Do you need to know anatomy when doing yoga? Not really.
If you’ve already got good body awareness and control, if you are good at clearly defining what you feel and experience, then you don’t really need to learn anatomy to do yoga.
However, if you are going on a long cross country drive, it can help to have a map so that you know where you are going and so that you can figure out where you are.
And that’s what anatomy is like, it’s a potential road map to the experiences of your body.
Now if you are experiencing problems with your body, pain, an inability to do certain actions or poses, anatomy is doubly useful because it can be used to guide how you explore your body.
But it helps to have some basic understanding of how the body works as an integrated whole.
Tensegrity is an important quality, but mainly with respect to the joints.
If you want to get really good at feeling your body and tuning it so that it is responsive then tensegrity can be thought of as part of the end state to which you are working towards.
Part of what is important with respect to tensegrity, the body and in particular the synovial joints, (since those are the things that allow us to move the body) is the idea that ligaments are active structures.
Ligaments and tendons are all part of the same structure until an anatomists knife separates ligaments form tendons and vice versa creating the nice neat connections that we see as muscle activate tendons and passive ligaments in common anatomy books.
This isn’t to say that all that understanding of muscles is totally invalid. This is still a useful view of the body. The part that isn’t useful is the idea that ligaments are passive.
Understanding that joints are critical structures, more so than muscles, can be useful in fault finding. Joints are critical because there is no overlap. Once a joint is gone it’s gone, but muscles have overlap. They can compensate for each other like alternate branches of a network. So when there is a lack of flexibility or pain, it may be a result of muscle patterning designed to protect joints. Assuming that the material of a joint has been fixed, a lot of yoga practice problem finding is overcoming the habits that are built around an injury and replacing them with muscle habits that allow you the access to the full potential of your body.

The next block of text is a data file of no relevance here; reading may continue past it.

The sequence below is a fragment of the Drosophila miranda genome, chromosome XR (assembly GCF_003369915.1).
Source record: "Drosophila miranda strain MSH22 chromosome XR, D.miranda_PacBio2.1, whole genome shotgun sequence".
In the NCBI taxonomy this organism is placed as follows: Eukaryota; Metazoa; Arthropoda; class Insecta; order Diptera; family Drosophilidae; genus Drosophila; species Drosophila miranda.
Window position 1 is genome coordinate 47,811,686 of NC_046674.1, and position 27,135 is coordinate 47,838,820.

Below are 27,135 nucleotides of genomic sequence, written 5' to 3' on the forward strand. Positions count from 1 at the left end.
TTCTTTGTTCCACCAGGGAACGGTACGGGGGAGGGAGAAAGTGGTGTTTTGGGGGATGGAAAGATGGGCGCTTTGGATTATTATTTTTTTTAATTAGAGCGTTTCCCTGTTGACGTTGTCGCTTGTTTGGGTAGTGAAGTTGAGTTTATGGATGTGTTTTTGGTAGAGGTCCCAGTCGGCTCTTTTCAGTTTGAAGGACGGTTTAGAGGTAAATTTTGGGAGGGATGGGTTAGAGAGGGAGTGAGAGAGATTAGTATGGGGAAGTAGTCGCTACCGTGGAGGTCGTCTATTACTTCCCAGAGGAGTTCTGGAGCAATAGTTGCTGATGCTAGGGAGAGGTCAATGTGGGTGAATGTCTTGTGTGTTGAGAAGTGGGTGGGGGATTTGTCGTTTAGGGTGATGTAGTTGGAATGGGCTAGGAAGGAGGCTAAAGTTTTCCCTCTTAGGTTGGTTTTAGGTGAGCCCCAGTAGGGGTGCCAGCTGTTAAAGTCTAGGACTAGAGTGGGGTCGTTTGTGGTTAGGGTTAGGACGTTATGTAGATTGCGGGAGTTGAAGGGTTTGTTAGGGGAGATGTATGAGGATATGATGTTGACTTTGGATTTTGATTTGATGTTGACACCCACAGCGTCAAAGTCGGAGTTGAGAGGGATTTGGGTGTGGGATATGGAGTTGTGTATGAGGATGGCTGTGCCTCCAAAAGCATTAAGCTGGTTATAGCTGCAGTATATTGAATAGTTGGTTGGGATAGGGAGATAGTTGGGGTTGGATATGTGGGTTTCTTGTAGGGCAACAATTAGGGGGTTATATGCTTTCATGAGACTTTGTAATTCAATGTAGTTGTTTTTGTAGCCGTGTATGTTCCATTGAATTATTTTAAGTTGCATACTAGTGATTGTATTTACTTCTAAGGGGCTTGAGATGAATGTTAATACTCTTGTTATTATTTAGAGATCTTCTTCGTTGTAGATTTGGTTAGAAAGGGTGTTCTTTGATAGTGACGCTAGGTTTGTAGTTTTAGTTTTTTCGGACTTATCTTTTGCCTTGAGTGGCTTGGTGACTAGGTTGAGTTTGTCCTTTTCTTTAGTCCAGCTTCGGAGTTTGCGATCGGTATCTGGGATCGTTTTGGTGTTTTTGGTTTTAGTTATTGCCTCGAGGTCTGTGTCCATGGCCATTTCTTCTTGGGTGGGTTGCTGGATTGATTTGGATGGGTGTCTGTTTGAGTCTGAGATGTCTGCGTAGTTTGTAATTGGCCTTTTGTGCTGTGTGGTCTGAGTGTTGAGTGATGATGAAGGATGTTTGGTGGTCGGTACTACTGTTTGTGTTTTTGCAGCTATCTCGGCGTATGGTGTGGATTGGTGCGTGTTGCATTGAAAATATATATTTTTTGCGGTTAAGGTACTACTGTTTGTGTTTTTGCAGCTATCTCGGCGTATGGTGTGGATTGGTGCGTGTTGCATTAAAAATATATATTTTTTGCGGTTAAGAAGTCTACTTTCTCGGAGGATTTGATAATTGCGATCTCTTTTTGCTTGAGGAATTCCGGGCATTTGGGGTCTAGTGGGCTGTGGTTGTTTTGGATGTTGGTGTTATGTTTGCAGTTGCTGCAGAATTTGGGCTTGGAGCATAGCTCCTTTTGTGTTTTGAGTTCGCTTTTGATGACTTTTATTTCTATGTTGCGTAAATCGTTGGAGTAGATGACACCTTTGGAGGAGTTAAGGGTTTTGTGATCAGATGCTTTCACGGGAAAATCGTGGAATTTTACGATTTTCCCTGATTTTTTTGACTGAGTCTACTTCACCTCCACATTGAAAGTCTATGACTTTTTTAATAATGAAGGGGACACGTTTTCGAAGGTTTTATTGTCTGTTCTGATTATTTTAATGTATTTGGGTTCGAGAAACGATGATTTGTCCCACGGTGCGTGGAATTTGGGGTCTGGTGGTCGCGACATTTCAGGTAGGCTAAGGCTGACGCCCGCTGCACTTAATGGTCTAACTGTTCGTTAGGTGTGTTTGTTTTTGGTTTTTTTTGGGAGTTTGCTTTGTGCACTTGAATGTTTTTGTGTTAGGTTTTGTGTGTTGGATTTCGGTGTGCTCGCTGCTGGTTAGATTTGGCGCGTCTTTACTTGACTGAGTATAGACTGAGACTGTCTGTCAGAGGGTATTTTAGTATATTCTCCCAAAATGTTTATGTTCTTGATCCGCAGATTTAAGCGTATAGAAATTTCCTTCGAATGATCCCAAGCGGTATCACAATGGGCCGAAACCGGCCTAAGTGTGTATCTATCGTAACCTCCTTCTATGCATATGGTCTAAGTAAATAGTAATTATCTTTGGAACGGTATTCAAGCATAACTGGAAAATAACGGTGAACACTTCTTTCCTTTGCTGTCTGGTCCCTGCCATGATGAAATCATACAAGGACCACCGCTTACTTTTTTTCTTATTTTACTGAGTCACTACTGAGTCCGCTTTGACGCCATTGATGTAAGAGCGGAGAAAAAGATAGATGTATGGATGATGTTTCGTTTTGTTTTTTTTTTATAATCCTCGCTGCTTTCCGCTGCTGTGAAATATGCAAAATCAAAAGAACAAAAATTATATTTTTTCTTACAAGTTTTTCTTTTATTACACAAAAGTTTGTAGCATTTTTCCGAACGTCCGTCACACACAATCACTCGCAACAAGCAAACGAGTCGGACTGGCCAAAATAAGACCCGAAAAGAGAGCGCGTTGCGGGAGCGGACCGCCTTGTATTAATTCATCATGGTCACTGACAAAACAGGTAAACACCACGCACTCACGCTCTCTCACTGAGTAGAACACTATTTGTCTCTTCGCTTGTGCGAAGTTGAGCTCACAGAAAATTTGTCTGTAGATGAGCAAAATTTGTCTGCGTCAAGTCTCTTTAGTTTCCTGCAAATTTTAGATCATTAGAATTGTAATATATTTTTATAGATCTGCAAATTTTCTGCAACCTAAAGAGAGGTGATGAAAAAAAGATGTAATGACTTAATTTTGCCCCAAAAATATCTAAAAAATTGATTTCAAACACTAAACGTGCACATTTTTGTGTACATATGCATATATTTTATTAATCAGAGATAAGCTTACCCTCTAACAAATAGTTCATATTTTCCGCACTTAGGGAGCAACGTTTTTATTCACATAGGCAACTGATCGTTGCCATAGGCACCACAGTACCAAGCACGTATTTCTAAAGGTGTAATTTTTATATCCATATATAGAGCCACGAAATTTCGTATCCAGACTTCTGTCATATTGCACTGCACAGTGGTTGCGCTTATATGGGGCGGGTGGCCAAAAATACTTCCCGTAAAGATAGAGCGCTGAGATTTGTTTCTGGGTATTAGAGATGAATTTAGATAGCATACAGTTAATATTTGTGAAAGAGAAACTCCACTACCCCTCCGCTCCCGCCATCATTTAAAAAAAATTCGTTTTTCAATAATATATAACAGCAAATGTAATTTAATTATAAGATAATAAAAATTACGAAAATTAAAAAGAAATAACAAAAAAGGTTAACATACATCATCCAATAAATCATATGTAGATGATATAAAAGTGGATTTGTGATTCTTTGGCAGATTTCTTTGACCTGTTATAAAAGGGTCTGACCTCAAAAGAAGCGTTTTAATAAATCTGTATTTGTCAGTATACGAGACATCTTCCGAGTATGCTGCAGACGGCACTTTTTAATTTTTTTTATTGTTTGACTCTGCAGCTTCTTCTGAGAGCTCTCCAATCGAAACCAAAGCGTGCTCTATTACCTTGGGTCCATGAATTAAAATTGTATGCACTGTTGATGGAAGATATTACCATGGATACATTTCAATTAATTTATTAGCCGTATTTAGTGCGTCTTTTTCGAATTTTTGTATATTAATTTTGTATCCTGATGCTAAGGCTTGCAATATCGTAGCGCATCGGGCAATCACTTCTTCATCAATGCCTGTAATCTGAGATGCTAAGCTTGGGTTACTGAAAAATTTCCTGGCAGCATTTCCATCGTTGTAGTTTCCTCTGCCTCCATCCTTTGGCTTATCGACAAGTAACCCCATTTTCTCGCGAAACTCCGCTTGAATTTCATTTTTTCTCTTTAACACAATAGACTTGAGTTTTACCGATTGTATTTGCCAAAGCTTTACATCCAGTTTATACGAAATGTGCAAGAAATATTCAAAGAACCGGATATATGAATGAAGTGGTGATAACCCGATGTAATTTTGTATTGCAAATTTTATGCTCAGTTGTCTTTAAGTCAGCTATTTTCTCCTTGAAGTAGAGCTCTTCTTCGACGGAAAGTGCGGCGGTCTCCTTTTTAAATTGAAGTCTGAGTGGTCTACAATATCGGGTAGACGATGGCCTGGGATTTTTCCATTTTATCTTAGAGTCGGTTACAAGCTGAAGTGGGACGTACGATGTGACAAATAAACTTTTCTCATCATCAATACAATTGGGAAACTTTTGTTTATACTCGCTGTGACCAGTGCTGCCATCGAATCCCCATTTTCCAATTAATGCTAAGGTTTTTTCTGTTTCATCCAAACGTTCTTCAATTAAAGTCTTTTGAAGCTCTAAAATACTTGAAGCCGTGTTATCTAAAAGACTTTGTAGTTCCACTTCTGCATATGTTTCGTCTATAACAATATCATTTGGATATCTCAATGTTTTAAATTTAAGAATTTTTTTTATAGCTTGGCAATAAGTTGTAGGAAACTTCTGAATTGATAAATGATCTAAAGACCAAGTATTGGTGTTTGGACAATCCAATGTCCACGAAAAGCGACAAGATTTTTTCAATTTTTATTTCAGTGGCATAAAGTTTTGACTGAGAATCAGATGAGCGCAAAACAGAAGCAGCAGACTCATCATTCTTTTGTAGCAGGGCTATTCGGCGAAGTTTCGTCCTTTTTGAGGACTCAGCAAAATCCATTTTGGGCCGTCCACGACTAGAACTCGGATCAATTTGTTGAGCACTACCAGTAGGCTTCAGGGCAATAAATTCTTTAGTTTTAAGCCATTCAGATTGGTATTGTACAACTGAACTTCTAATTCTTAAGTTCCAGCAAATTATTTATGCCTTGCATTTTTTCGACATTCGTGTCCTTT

An important point with anatomy is that names of muscles are not the same as the actual muscles. Learning the names of muscles isn’t as important as actually being able to feel them activate and being able to control them. And in some instances a single name may point to a muscle that is functionally, more than one muscle. A good example of this is the gluteus maximus.
That being said, names of muscles are useful for looking up information.
Learning to feel and control your anatomy is a recursive process. You can use bones as references for feeling and controlling muscles. Muscles in turn help you to locate bony landmarks which in turn can then be used to fine muscle awareness.
In addition, at a particular level of muscle control you run into circular problems where you chase problems only to arrive back at the original problem. That’s a sign that you need to go deeper.
While initial muscle control may focus on learning to feel larger muscles, this is simply because they are easier to feel and control. As you get better at feeling your body you can begin fine tuning your awareness noticing the more subtle changes in tension that occur in connective tissue and are the result of smaller, thinner or less numerous muscle tissue activation.
This is when you can begin working towards doing poses with full integration and minimum effort.